Monday, December 7, 2009

Egypt: Possible Nationwide School Closures

By Reem Leila

No one seems to know how severe the swine flu epidemic will be, leaving the Egyptian government scrambling to respond. Thousands of parents have been left clueless as the number of infections and fatalities increases and the Ministry of Health has announced it may close schools nationwide if cases of pneumonia and H1N1 continue to rise. The return of 73,000 Egyptian pilgrims from Saudi Arabia is increasing public anxiety. Many already doubt the end of term exams, scheduled for the end of January, will take place.

Captain Hassan Rashed, head of Cairo Airport, says each group of returning pilgrims is accompanied by two doctors to check on them. "On their arrival at the airport pilgrims are thermally scanned in groups. Anyone displaying flu-like symptoms or suffering from a fever is sent to the airport's quarantine area and from there to hospital."

Five pilgrims have died from swine flu and 73 others are reported to have contracted the virus during the hajj. None of the cases involves Egyptians.

Awad Mahgour, director of communicable diseases at the WHO, points out the level of infection is low so far given that the hajj is the largest annual gathering in the world. But Mahgour warns true levels of infection will not be clear until pilgrims return to their home countries.

A press release issued by Health Minister Hatem El-Gabali outlines plans to vaccinate the first 1.5 million of Egypt's 16 million students. "The ministry will receive 1.2 million doses of H1N1 vaccine in January, the third batch Egypt has received. Pupils at schools with the highest densities will be given priority," said El-Gabali. Cabinet Information and Decision Support Centre (IDSC) figures show that of the 3,216 cases of swine flu reported, 1,881 were in schools and 169 in universities.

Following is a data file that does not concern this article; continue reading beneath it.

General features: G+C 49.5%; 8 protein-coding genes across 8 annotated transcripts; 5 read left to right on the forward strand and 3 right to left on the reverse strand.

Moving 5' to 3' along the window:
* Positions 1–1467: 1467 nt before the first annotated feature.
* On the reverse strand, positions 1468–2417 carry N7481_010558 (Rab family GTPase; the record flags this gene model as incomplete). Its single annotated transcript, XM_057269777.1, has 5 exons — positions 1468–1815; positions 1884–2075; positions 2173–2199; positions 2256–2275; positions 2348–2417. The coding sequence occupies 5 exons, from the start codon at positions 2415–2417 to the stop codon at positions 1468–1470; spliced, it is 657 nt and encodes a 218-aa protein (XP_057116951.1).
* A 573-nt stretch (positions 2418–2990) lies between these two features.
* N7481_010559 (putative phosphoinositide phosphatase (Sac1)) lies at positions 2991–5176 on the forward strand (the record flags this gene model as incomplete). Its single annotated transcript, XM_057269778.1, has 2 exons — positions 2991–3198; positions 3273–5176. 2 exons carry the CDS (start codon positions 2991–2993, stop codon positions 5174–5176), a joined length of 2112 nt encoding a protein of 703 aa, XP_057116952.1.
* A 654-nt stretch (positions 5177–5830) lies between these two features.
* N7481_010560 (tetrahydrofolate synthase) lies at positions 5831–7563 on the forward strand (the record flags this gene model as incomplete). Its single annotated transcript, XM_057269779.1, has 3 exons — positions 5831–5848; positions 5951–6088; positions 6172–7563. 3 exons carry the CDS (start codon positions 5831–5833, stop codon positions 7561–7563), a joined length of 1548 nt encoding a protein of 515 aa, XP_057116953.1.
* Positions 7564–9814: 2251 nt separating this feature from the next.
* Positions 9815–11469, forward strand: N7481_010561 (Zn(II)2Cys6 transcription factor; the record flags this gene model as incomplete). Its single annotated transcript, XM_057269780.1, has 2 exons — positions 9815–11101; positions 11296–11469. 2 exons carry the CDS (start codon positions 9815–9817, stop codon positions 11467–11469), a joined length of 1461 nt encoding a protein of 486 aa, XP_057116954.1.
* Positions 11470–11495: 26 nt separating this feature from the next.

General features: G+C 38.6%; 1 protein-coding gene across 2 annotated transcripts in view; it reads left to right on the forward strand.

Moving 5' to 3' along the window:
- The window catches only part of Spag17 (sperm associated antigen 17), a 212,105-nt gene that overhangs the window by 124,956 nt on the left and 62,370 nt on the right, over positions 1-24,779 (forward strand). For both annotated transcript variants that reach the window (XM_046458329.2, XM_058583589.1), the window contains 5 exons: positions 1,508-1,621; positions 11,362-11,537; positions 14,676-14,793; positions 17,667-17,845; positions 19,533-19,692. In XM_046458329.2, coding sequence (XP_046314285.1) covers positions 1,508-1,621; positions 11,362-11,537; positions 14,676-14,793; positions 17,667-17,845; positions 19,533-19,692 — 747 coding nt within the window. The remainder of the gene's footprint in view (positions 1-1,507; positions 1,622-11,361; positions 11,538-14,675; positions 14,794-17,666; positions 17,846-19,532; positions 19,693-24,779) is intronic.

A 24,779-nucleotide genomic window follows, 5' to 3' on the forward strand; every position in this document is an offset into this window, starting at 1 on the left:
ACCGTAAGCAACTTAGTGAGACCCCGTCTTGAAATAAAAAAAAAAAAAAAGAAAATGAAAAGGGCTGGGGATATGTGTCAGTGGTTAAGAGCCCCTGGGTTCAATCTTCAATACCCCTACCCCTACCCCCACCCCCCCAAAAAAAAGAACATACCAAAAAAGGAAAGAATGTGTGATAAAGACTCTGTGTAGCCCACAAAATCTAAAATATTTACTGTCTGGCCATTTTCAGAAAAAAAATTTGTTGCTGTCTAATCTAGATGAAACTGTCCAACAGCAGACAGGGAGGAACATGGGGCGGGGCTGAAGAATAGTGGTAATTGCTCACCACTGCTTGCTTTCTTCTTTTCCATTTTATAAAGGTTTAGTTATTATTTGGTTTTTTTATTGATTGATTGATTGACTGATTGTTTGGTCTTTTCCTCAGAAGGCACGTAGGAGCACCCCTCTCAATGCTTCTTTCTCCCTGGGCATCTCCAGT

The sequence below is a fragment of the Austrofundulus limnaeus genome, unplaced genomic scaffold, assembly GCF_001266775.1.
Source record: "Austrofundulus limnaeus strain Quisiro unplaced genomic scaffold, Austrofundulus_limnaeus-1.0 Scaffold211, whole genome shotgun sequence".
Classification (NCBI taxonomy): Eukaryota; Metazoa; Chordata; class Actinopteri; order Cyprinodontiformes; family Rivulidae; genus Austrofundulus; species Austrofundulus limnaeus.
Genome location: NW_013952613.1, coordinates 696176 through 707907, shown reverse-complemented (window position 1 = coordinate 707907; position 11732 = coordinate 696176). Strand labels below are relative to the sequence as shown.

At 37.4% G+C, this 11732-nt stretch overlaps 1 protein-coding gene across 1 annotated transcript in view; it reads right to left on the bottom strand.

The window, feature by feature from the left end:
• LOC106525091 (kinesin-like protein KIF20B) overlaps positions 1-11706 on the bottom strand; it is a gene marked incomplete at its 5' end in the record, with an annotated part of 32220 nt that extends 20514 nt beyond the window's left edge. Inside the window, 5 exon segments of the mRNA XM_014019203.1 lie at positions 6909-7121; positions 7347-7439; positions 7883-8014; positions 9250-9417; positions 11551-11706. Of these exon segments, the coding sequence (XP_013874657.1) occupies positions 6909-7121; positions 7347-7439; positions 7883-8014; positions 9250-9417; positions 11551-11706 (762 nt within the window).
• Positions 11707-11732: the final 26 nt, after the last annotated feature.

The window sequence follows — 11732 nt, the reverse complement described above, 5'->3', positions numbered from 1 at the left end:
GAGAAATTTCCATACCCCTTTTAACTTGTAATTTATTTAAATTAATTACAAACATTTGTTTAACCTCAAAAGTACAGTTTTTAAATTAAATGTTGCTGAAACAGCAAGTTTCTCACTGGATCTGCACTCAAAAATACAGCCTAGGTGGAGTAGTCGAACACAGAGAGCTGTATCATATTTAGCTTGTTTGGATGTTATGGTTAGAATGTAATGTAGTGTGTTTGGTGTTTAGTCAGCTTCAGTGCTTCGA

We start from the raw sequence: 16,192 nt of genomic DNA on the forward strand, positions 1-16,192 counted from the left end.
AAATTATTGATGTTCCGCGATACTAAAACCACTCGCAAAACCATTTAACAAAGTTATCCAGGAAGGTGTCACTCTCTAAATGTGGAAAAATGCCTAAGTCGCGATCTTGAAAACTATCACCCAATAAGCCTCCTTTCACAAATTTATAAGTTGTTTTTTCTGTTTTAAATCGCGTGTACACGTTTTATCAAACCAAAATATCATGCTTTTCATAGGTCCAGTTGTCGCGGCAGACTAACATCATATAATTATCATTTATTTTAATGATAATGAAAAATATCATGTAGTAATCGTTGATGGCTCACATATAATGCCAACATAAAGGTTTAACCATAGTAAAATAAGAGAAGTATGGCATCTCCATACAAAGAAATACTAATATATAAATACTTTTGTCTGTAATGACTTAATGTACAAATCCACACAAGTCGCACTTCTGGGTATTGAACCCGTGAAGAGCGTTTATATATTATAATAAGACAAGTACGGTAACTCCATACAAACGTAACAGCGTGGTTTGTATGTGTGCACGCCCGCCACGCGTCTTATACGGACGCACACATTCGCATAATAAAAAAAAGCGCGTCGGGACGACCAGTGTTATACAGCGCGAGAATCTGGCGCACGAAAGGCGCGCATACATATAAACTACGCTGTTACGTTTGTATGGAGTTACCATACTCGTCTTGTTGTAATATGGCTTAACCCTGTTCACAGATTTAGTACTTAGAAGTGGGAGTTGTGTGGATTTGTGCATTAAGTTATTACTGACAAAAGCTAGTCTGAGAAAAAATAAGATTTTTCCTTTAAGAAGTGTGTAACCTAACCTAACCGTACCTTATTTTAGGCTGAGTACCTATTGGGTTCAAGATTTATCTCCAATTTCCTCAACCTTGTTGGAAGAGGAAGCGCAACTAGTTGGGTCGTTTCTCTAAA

As the suspension of a whole academic year to check the spread of swine flu among school children is being considered there is a growing feeling that officials responsible for measures to contain the H1N1 virus -- which so far has proved less dangerous than seasonal flu -- are overreacting.

"The H1N1 virus in its current form is weak when compared to seasonal flu, with a fatality rate in Egypt of less than one per cent," says Mohamed Awad Tageddin, professor of respiratory diseases at Ain Shams University. "Some 94 per cent of those who contracted the virus in Egypt have recovered."

Many parents are worried about losing the money they have paid for their children's school fees for the year. While private international schools provide students with daily curriculums and assignments on the Internet students at less equipped institutions have been left with no other choice than costly private classes, which are being held at homes or in non- governmental education centres, to supplement the Education Ministry's site and the six terrestrial channels that broadcast the curricula from primary one until the end of the secondary stage.

Source: Al-Ahram Weekly

1 comment:

Anonymous said...

Excelente post y muy buen articulo! :):):):):):)